High Loads (AC) / Opto-Triacs & Photon

Yo’re correct @WebDust21, but for onesy-twosy quantities, with thick traces like this project has, it was way down on my list. I figured next time :smile:

@frlobo: I think R1, R8, R10 & R13 can all be 0.25W.

Since your loads are either predominantly resistive or low-power and inductive, I’d say you would be fine with 1W parts for R6/R11. If you want to run to 2W, no problem. Frankly, as others have pointed out for this application, with zero crossing triacs, they’re icing on the cake.

I thought it was because the electrons had a hard time making the sharp turns, and would fly off the road into the ditch? :stuck_out_tongue_closed_eyes:


You may find this article interesting regarding usage of SSR. I have a system running using some Sharp SSR S202S01F 8 amp. This controls a motor and I use asynchronous or random fire for this duty because of the inductive nature of motors. I have a snubber network using 0.5 watt 47 ohm resistor and 0.1 uF capacitor.
This has been rock solid for months of trials no random resets of the Photon / Core no apparent noise issues at all.


Best regards


Ok. So I decided to build it :smiley:

Can anyone suggest a good way to test in a safe matter?


FIx it to a piece of plexiglass - lots of people forget about the pins on the underside having 110/220/240V on them, and get into all sorts of trouble.

20W light bulbs (oven lights, if you’re in the US) make great test loads.

Run the photon from a stand-alone battery for prelim testing (like one of those little USB rechargers), that way if there’s a problem, you won’t bugger up your computer by injecting 110/220/240 via it’s USB port.

If you can find/borrow an isolation transformer, that will make things much safer as you test things out, because while there is still 110/220/240V on the high voltage side of the circuit, which can get messy if you put your finger between pins, it is no longer trying to get to earth through you. This is what isolation transformers are made for.

Above all, go slowly and keep your fingers away from those SSRs.

Oh, and that’s a nice looking PCB you’ve got there.

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That is great advice!

Do you know what kind or where can I get one?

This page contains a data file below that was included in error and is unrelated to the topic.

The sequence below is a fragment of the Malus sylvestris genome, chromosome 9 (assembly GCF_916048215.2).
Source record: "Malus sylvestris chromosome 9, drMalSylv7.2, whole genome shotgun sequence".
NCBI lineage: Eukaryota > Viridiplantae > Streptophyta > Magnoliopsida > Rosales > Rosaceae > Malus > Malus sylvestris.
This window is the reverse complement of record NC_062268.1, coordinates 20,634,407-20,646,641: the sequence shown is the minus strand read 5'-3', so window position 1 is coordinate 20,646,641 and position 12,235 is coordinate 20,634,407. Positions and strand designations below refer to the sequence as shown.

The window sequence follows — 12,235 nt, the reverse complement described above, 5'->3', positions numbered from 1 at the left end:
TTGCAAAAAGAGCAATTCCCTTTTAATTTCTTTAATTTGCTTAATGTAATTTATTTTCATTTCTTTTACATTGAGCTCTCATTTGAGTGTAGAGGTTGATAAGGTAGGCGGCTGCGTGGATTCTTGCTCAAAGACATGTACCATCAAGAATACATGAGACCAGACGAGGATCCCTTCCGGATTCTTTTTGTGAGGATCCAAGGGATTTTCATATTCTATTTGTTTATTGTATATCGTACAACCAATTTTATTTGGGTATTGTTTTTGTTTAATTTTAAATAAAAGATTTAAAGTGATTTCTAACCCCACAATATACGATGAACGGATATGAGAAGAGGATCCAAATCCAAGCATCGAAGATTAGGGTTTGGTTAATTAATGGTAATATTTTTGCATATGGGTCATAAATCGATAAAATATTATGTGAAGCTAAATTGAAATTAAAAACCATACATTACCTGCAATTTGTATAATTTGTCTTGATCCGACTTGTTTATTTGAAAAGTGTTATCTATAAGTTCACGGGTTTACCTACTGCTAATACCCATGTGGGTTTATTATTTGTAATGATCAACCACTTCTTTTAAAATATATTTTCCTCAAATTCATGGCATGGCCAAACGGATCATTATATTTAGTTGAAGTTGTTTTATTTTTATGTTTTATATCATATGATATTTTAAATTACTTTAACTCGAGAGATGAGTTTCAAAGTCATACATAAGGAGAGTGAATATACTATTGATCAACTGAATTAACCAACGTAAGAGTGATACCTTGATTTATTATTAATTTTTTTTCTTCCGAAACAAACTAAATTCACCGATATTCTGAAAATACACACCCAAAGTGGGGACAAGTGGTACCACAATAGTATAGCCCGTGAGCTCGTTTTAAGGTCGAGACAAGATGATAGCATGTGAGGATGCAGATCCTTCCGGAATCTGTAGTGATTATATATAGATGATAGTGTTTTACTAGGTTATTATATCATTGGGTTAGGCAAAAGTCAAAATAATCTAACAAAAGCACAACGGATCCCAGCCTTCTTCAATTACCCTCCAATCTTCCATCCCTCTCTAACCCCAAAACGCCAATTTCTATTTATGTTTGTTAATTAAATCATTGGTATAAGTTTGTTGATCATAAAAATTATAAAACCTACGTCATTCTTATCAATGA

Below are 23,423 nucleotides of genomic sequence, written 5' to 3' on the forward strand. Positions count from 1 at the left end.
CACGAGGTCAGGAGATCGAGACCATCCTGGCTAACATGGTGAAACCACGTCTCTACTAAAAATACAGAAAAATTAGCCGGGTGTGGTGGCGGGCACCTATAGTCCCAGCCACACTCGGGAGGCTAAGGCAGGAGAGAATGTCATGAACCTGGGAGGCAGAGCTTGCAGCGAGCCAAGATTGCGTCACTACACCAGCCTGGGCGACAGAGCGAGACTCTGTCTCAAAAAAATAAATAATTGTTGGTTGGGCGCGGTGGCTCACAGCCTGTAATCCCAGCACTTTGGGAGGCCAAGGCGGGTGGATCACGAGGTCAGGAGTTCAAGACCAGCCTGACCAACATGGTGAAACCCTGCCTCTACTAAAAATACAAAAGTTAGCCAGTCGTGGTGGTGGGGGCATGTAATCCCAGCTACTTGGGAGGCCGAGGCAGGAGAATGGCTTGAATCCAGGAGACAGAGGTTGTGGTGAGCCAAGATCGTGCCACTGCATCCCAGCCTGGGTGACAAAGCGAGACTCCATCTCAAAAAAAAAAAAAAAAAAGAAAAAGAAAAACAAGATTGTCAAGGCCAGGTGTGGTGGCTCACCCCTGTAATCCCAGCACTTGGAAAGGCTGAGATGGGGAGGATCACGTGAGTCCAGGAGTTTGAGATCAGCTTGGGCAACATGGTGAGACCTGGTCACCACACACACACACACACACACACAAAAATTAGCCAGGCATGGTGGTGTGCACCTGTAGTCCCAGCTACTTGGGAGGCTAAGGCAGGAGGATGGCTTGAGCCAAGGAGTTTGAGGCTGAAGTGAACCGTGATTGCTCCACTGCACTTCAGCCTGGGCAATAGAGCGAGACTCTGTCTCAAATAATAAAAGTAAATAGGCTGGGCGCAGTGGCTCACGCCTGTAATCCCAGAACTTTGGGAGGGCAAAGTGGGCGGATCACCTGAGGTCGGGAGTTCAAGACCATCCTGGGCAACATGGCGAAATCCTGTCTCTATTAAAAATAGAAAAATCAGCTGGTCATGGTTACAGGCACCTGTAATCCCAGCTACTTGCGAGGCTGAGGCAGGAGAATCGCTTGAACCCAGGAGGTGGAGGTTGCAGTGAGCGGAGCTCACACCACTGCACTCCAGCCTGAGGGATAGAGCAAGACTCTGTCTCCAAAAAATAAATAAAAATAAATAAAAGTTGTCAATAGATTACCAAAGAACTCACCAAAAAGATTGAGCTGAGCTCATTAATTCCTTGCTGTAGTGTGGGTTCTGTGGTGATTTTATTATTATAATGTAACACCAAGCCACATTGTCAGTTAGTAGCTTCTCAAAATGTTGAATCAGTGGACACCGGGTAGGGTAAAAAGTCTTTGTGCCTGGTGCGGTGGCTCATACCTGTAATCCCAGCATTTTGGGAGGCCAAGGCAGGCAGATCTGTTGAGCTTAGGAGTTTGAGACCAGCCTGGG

thank's I got advice from the best! :stuck_out_tongue_winking_eye:

Pardon my drawing and for abusing your brain!!.. But hear it goes. Does this sketch looks good to you? Any particular way I should consider the VAC wiring? (neutral, hot) :


Just wanted to thank everyone on the forum for the help. Today I did the first tests and everything worked as expected.

The boiler triac is getting a tad hot. I can’t tell the temp, but after testing a mug pour I removed the AC power and touched the triac heat sink, I could keep the touch for about 10-12 seconds before feeling it to hot to keep touching.

I am trying to figure out what the maximum allowed temperature is on the data sheet:

But there are a bunch of temps. I am guessing it’s Tj (125 deg c) But I don’t know… Anyway.

Thanks for the help and the isolation transformer @AndyW !!

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A TRIAC will drop around 1.2v (two PN junctions), so at 10A, that's 12 watts of power that has to be dissipated. I had to use a heatsink on the 12A-rated MAC12M TRIAC in my elevator controller for this reason.

Looking at the datasheet, I see a "maximum power dissipation" of approximately 9 watts at 10A. Worth noting is that it'll dissipate 50 watts at 40 amps! (That comes out to a calculated voltage drop of 1.25v.) Also somewhat important is the TRIAC's heat dissipation without a heatsink, I.E. junction-to-ambient temperature coefficient. That indicates 50°C per watt, but I guess I don't understand that number, as you aren't boiling the coffee on the TRIAC. Unless I misread what you wrote :stuck_out_tongue_winking_eye:.

Glad you’re getting it working and learning more about the application.

I wonder how much current your boiler takes ? The estimate of 10A thrown around doesn’t seem out of line, but a real measurement would be good.

According to the ST data sheet for their BTA26, that would dissipate <= 10W.

As far as I can tell, the tab on these parts is electrically isolated (but you should triple check the exact part number you are using against a data sheet), so you should be able to bolt on a heatsink of some sort (use heat conducting paste when you attach it) - you’ll wish you had rotated it 180 degrees on the PCB so that the heatsink did not interfere with the phoenix connector, but hey.

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There’s always version 2 :slight_smile: I have a couple of fixes already in place!

So what would the limit of temperature be to know if I need a heat sink. I will measure the temp with an iR temp sensor.

Thanks for the info.

That is a good point. I am not boiling the coffee with the TRIAC :slight_smile: